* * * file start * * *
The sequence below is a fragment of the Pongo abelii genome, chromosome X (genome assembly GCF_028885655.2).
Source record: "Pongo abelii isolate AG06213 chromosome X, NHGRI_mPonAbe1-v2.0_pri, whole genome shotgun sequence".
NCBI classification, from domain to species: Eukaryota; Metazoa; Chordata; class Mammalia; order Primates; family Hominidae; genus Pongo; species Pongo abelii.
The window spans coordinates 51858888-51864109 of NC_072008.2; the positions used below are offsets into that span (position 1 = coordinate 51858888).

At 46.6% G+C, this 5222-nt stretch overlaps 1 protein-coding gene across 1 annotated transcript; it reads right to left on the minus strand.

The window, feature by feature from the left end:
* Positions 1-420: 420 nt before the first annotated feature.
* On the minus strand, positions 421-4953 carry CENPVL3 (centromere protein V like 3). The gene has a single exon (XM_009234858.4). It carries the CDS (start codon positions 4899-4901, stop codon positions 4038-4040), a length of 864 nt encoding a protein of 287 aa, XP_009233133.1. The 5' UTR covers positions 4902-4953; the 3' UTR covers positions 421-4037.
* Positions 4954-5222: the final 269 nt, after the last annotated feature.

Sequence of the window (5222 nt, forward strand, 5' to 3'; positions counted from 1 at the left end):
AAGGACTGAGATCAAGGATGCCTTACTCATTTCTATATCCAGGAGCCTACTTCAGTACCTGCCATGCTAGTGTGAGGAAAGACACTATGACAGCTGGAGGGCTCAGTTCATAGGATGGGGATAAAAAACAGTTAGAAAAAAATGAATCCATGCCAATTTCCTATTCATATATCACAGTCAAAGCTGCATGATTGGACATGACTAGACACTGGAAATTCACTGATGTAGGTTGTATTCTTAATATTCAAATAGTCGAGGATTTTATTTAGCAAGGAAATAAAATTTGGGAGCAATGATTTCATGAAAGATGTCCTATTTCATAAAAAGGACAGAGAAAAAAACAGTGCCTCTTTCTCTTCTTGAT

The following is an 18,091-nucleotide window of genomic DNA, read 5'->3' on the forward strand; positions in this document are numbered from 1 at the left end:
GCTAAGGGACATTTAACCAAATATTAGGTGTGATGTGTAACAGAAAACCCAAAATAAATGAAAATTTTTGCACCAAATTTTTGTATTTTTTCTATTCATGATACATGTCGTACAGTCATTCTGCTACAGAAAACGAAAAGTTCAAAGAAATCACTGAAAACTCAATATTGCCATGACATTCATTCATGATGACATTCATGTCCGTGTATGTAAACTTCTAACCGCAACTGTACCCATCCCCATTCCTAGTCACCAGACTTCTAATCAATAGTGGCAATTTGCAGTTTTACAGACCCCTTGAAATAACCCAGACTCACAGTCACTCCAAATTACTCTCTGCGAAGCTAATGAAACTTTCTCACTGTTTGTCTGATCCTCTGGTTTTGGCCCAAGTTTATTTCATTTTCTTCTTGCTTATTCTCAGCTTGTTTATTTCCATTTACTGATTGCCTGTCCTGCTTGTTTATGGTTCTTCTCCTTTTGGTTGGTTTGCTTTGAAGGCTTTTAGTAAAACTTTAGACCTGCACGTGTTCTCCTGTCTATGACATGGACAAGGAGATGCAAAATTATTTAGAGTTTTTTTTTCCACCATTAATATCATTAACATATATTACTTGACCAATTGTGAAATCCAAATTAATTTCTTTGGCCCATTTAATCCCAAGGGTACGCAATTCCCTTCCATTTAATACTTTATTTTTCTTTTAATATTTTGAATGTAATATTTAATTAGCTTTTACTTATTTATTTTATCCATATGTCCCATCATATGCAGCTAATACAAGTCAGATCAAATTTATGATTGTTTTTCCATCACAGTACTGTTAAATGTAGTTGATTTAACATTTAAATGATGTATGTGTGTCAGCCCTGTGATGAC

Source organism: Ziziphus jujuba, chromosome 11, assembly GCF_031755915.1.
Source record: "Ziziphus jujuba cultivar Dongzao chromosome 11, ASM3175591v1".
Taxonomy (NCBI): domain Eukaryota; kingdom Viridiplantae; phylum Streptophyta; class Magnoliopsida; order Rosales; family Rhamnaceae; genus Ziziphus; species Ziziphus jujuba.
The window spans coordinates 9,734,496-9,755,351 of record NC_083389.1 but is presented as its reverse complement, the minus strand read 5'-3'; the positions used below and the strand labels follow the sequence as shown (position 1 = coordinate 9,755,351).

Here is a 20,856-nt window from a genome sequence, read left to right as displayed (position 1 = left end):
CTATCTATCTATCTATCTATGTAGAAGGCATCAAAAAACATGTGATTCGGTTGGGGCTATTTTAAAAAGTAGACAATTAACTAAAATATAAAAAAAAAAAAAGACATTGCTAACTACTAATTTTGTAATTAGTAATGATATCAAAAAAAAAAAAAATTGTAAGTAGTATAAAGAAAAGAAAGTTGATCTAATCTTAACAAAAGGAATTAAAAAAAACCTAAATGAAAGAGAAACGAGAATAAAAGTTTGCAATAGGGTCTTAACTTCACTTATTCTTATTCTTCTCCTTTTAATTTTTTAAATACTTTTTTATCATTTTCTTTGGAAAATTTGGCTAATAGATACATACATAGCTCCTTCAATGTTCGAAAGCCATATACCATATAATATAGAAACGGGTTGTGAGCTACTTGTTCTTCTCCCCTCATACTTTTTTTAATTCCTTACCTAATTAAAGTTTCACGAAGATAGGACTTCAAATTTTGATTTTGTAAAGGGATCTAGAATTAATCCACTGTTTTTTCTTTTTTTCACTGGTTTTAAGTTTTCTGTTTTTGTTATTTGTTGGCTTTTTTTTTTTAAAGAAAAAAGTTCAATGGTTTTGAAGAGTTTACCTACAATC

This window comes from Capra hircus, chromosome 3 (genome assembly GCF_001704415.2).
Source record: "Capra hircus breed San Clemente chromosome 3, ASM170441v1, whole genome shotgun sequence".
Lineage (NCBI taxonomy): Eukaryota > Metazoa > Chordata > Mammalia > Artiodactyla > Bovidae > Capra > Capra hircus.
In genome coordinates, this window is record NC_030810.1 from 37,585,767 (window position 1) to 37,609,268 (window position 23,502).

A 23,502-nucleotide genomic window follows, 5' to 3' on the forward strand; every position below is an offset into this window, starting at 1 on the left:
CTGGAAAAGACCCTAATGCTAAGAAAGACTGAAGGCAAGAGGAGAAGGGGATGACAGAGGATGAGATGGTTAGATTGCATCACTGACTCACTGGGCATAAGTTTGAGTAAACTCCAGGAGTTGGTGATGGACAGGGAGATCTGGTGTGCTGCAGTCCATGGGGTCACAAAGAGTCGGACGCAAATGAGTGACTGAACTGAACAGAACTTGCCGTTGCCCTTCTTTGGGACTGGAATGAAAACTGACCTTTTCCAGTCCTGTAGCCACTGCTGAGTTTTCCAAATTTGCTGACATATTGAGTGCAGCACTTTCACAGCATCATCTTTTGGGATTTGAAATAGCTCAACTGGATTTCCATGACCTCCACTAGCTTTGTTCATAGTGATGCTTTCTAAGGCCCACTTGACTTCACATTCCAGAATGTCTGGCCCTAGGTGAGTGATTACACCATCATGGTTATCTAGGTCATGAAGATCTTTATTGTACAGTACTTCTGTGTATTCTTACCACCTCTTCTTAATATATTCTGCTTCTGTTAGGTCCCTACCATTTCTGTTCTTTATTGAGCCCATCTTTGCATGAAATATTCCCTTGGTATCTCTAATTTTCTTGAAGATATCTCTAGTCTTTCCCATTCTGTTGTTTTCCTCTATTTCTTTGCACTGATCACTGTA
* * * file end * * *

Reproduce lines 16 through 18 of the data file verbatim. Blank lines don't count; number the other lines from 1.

Taxonomy (NCBI): domain Eukaryota; kingdom Viridiplantae; phylum Streptophyta; class Magnoliopsida; order Rosales; family Rhamnaceae; genus Ziziphus; species Ziziphus jujuba.
The window spans coordinates 9,734,496-9,755,351 of record NC_083389.1 but is presented as its reverse complement, the minus strand read 5'-3'; the positions used below and the strand labels follow the sequence as shown (position 1 = coordinate 9,755,351).

Here is a 20,856-nt window from a genome sequence, read left to right as displayed (position 1 = left end):